• Platform requirements specification: High level requirements for the platform are specified; for example, the types of systems that the platform must be able to support; considerations regarding interfaces to other platform types; and communication and security requirements.

  • Platform design specification: The requirements to the platform are transformed into design specifications, defining hardware and software components, configuration and set-up. The design specification will typically also include a complete configuration item list of the platform.

  • Configuration: The platform is configured in accordance with the design specification.

  • Installation qualification: Documented verification that the platform is configured in accordance with the design specification.

  • Operational qualification: Documented verification that all requirements specified by the platform requirement specification are addressed.

  • Implementation document package: To support a system-specific implementation of the platform, system service agreement templates, installation checklists and templates for the installation qualification protocol and report are produced.

From a compliance point of view there are many benefits from the building block concept. A generic prequalification of the platforms adds transparency. QA/RA can be more assured of the qualification of complex infrastructure layers of a computer system. A uniform qualification process enables continuous improvement. And the work related to test and documentation of necessary platform changes can be reduced significantly as multiple systems are running on the same standard platform.

Key points

Roadmap

The following four steps should be followed to achieve a compliant infrastructure:

1. Define the basic strategy for qualified infrastructure: To start with, companies need to decide whether or not the building block concept is a feasible solution, and if the future infrastructure should be based on recognized standards and best practices such as ISO9001 and the IT infrastructure library (ITIL). Using the new GAMP guide as a basis for the project will benefit many companies regardless of maturity within infrastructure qualification. The guide is bound to become an industry standard as regulators use the guide in their inspection preparations.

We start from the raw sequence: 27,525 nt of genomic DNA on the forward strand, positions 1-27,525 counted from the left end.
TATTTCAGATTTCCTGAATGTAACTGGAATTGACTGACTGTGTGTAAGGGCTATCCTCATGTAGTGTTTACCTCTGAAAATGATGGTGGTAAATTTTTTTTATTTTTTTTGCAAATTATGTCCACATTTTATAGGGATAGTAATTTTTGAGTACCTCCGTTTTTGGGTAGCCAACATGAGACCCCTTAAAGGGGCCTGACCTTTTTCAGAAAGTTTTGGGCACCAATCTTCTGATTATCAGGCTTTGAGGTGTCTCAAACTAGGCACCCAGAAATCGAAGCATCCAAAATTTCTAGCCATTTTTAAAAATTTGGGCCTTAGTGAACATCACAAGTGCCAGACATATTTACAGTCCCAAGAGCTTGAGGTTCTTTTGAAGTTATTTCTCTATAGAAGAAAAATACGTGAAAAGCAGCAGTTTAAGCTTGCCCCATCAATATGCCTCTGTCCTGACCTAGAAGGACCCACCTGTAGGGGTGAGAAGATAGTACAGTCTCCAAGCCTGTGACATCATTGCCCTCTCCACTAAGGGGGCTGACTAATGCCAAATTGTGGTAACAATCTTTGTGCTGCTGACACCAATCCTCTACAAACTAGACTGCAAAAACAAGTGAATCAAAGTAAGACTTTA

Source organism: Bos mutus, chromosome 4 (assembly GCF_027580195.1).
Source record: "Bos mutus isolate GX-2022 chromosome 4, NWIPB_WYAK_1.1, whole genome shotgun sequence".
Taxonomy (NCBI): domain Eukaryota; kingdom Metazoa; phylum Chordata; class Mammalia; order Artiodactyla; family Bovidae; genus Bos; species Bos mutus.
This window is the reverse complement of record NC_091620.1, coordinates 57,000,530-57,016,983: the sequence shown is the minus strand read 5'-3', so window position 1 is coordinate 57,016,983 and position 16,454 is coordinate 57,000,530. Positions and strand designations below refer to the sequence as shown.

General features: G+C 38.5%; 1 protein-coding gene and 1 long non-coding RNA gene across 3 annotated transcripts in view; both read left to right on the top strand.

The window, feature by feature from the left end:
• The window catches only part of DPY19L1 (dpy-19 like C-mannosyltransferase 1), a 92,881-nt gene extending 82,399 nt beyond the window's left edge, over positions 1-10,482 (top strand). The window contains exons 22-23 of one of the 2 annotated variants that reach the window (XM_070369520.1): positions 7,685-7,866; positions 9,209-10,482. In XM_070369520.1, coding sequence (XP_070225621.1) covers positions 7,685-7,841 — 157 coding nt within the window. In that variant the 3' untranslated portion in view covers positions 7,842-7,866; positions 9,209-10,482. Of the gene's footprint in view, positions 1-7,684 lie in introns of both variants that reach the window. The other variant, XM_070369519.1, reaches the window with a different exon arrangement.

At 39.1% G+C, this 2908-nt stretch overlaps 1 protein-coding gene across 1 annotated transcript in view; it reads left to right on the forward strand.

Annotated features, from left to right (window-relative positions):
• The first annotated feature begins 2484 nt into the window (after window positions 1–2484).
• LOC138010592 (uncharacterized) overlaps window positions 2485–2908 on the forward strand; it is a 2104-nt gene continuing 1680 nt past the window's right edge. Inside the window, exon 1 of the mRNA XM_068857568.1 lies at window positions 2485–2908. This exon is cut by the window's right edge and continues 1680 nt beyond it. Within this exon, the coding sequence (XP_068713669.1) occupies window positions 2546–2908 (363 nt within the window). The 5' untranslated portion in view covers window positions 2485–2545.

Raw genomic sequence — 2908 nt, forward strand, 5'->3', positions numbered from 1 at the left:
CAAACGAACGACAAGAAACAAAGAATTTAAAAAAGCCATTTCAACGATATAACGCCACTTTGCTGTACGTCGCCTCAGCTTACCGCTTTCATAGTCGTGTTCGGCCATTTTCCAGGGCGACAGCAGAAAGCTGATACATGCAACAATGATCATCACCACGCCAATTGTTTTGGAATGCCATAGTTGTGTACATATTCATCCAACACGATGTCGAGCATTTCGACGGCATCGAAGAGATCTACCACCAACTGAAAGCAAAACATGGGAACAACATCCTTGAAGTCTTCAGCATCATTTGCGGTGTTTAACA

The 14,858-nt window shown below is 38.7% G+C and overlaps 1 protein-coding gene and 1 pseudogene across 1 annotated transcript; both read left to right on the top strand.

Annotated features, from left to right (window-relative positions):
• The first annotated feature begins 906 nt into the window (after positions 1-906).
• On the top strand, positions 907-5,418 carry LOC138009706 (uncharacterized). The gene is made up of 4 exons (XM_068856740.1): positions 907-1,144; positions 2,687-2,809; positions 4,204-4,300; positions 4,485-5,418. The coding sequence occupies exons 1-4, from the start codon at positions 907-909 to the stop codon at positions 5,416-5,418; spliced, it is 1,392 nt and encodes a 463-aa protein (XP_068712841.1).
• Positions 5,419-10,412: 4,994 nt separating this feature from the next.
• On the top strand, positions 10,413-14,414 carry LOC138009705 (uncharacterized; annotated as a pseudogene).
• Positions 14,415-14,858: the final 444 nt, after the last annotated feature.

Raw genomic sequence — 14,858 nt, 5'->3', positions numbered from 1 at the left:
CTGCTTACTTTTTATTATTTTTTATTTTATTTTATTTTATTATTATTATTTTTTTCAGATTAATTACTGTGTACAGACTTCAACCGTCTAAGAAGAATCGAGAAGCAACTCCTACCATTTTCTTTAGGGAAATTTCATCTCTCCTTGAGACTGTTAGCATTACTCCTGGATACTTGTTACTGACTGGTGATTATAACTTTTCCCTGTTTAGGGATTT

2. Identify the gaps: An analysis should be performed to identify the gaps in the current technical setup and implemented processes and procedures against the guide. As this analysis must cover all existing platforms of regulatory concern, the exercise will be quite comprehensive for most companies. For each type of platform and for each area that needs to be covered there are three possible outcomes of the analysis:

  • the company is 'spot on' and no further action is required

  • the company identifies gaps from the guide that need to be addressed

  • the company realizes that it has gone over the top in its effort to achieve compliance, and it could actually reduce the effort.

The last result can sound hard to believe, but some companies may have taken a very conservative approach to infrastructure compliance in the lack of industry standards. It could be that requirements regarding validation of business-critical applications have been transferred directly to infrastructure simply because of uncertainty or lack of knowledge. The result of such an approach may very well be an 'over the top' solution.

3. Prioritize and close the gaps: As previously indicated the gaps will fall in the three categories; processes, personnel and platforms. Each of the identified gaps must be evaluated based on the compliance risks associated with the gap and the benefits gained by closing it.

For some companies the gaps identified in the process area will include most of the required processes listed above, as infrastructure has not previously been in the scope of their systems validation. These companies have a massive challenge bringing their infrastructure functions into the required state of control. Other companies may lack a few areas in their current set-up that need to be addressed. Quite a large number of companies will realize that different departments have very different approaches to procedures such as change management, configuration management and problem management. These companies are likely to benefit from consolidating best practices from different departments into cross-functional processes. This can also drive consolidation of the infrastructure tools used across departments.